Tags: Commitment, commitment resistance

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Whilst writing my book The Mr Unavailable Guide (working title), I am writing a lot about the issue of commitment-phobia and it’s stranglehold on relationships. I come across so many women (and men) who engage in such self-destructive behaviour and who clearly exhibit a fear of commitment, yet many of these people don’t acknowledge that they have any issues and believe that they are just being dealt a bad hand in relationships, and that they have no control over what’s happening. It’s quite the opposite.

In my book I write:

If you experience commitment-phobia about relationships, you have disproportionate fears and beliefs that prevent you from being able to fully commit yourself to a relationship. You are essentially afraid of promising or vowing to either be with a person or in a relationship with them. You literally avoid commitment, or sabotage and stall the processes that bring it about.

Unlike other phobias where there are clear, obvious signs of distress when confronted with the fear – such as when someone has a phobia of spiders, water, lack of space, people, buttons – you aren’t necessarily going to have an overt reaction when confronted with a man or the possibility of a relationship and freak out, breaking out in a sweat, panic attack, or running for the hills!

Instead, commitment-phobes tend to engage in subtle and not so subtle, conscious and subconscious actions that sabotage opportunities, relationships and situations that may place them in the zone of having to realise the fear of committing. Often these actions are in direct conflict with aspirations and desires that are verbally expressed or desired, but as with everything, actions do speak louder than words.

Many commitment-phobes are the last of the great pretenders, talking a very good game, making all the right noises and apparently leading lives that appear to be in contradiction with commitment-phobia. They are kings and queens of the quiet agenda. It’s not the domain of resolutely single people though; commitment-phobes are dating, in relationships, engaged, married, and in between and seemingly seeking someone. Commitment-phobia doesn’t affect one type of person or situation. It can affect anyone and varies to lesser or greater extents. Most commitment-phobia can be overcome, but only if the commitment-phobe truly wants to.

I’m not one for advocating the single, attached, or married life, but I very much advocate that whatever choice you make, you make it from a positive place. Instead, I am constantly finding that people are choosing their relationship status based on fear, insecurity, and beliefs and disbeliefs they have about that status in the context of their lives. Being single because you fear opening up to someone or relinquishing your ‘freedom’ is just as bad as being attached because you’re afraid to be alone, or married to any old Joe because you believe marriage, any marriage, is better than being perceived as some sort of failure.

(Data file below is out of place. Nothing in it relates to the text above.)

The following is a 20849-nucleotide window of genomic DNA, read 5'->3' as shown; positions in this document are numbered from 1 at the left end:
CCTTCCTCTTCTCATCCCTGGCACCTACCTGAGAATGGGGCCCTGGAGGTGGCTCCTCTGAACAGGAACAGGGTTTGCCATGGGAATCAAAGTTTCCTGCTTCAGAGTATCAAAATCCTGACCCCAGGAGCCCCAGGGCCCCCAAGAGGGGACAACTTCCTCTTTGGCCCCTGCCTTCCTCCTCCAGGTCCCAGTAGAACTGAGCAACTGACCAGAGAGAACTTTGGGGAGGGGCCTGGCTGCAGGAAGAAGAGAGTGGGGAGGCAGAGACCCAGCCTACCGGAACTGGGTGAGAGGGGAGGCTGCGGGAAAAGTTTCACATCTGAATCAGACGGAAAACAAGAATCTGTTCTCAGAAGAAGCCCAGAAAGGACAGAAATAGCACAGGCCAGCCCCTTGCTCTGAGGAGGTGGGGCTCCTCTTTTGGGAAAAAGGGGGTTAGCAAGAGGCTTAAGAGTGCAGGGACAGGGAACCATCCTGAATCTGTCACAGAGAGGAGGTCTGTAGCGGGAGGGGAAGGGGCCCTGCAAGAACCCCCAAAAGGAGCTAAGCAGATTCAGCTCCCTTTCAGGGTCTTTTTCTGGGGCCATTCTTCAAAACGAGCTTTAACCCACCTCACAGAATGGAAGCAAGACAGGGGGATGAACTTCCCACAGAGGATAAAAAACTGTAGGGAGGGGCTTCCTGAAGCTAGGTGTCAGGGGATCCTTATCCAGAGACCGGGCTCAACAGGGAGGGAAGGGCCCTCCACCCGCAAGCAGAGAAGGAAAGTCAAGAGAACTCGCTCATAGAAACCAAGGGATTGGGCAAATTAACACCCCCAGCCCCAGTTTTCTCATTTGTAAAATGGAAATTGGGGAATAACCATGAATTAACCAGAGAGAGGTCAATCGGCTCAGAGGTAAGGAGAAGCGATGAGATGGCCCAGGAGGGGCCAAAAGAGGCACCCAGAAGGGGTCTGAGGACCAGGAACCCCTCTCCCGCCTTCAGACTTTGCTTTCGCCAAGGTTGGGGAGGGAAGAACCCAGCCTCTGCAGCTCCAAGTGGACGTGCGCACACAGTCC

Relationship status is just that, a status, yet people do define and measure the quality of their life against it. This means that a fear of commitment can permeate very negatively into every area of your life.

So what next? Well of course I’ll have to do a separate post on how to stop being afraid of commitment, but in the meantime I suggest that you take some time out to get real with yourself. List your relationships (or if you’re a serial dater, your dates) and look for common themes and patterns – how you met, why you chose to be with them, what were the negatives, the positives, how did you feel with them, were you The Other Woman, was he emotionally unavailable, did you do things that in hindsight brought about the demise of the relationship, why and how did you break up, do you still sleep with any of these people, do you still maintain contact etc.

Ask yourself if you know what you’re afraid of. What are your views on commitment, love, relationships? Are there any strong beliefs or disbeliefs you have about them? Write down the positive and negative points about your relationship with each parent and check that there is no correlation between that and the people that you date. What are your goals in the short, medium and long term and are you living the life you say you want to lead? If not, why not?

Look at it as Crime Scene Investigation! Examine the evidence to lead you to the answer.

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